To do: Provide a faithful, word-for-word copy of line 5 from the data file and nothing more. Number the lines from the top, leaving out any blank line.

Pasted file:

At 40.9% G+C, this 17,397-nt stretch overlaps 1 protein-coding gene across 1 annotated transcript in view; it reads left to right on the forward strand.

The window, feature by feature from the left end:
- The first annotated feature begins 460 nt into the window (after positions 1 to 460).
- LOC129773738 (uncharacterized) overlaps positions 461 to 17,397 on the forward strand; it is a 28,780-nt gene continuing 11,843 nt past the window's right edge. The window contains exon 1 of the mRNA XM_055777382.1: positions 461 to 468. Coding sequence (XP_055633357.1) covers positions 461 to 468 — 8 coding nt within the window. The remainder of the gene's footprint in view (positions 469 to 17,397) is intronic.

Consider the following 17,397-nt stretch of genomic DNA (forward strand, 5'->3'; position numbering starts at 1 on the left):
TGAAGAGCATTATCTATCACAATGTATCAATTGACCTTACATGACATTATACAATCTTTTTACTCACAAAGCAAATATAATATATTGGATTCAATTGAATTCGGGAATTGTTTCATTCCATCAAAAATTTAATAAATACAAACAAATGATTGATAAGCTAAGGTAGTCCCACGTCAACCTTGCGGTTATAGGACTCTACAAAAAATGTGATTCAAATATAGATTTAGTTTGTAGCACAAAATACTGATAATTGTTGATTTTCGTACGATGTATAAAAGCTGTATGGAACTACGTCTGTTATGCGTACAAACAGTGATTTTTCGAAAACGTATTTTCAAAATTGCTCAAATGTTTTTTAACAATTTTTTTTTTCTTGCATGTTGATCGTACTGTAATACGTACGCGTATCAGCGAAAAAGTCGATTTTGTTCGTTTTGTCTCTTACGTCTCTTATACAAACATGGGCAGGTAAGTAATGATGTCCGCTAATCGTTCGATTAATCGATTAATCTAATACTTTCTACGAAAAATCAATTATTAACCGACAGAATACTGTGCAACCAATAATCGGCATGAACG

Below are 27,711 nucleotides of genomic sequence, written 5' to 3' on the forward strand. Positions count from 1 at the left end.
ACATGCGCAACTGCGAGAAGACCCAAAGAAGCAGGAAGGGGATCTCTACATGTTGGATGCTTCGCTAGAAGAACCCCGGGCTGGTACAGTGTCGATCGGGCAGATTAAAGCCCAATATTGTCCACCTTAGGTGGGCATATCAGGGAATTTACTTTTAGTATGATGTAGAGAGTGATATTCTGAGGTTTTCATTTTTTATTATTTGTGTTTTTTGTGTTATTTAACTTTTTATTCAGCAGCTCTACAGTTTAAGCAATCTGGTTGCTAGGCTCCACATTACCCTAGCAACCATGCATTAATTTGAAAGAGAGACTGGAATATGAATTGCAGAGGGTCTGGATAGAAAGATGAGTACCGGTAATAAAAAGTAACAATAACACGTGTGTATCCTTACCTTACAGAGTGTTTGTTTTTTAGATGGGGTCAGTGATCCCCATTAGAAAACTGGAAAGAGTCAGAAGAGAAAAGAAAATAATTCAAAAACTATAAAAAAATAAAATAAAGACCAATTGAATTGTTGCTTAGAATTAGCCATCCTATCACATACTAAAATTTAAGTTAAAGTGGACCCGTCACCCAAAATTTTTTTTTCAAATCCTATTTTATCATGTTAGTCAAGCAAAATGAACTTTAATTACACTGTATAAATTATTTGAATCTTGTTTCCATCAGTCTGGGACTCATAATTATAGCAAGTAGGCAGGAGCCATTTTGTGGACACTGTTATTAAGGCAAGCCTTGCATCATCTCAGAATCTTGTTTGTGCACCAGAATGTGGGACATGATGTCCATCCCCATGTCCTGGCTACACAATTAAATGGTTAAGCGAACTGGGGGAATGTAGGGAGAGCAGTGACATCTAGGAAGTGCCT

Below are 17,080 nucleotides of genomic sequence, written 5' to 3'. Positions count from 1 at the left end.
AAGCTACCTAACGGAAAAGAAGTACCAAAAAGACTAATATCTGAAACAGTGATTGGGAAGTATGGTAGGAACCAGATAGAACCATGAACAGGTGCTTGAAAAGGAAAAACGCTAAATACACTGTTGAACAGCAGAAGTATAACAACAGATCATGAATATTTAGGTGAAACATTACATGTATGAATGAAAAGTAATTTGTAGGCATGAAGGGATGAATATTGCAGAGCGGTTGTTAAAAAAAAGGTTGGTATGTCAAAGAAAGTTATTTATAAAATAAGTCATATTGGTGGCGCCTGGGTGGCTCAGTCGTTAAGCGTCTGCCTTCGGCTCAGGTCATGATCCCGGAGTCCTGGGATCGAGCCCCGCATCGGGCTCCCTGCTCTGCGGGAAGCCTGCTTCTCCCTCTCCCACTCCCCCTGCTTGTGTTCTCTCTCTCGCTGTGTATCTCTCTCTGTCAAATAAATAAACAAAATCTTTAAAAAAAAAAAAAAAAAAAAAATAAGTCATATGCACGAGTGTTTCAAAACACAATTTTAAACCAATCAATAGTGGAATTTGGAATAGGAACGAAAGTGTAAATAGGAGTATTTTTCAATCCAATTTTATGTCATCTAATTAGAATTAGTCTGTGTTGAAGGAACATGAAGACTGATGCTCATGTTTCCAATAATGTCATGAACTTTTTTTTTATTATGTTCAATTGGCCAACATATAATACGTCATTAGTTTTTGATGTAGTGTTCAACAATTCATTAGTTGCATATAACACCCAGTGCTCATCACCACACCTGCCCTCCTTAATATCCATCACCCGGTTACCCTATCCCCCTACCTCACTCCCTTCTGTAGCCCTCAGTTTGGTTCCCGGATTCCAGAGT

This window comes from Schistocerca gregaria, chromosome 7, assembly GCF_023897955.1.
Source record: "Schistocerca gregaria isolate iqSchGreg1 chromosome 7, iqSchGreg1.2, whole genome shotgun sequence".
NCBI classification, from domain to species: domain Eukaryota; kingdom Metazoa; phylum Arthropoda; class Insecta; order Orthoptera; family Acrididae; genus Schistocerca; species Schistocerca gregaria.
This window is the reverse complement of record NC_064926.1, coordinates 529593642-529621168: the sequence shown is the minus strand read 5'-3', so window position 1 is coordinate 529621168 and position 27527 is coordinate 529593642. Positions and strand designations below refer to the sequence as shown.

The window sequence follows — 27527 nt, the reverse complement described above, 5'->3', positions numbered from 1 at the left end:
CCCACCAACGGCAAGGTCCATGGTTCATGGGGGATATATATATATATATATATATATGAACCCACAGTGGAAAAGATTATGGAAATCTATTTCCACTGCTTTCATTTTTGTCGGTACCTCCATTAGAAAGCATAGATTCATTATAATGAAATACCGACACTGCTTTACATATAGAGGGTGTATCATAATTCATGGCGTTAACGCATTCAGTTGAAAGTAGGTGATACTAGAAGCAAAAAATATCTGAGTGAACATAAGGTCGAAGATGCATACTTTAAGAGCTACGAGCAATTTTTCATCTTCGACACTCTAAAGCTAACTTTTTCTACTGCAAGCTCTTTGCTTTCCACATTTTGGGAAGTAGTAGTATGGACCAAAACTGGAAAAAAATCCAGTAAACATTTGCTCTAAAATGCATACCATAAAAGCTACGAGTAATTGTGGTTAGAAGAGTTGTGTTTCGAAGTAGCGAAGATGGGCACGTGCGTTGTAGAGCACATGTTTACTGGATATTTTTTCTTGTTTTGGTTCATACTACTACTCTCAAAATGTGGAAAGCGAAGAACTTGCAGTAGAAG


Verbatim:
Consider the following 17,397-nt stretch of genomic DNA (forward strand, 5'->3'; position numbering starts at 1 on the left):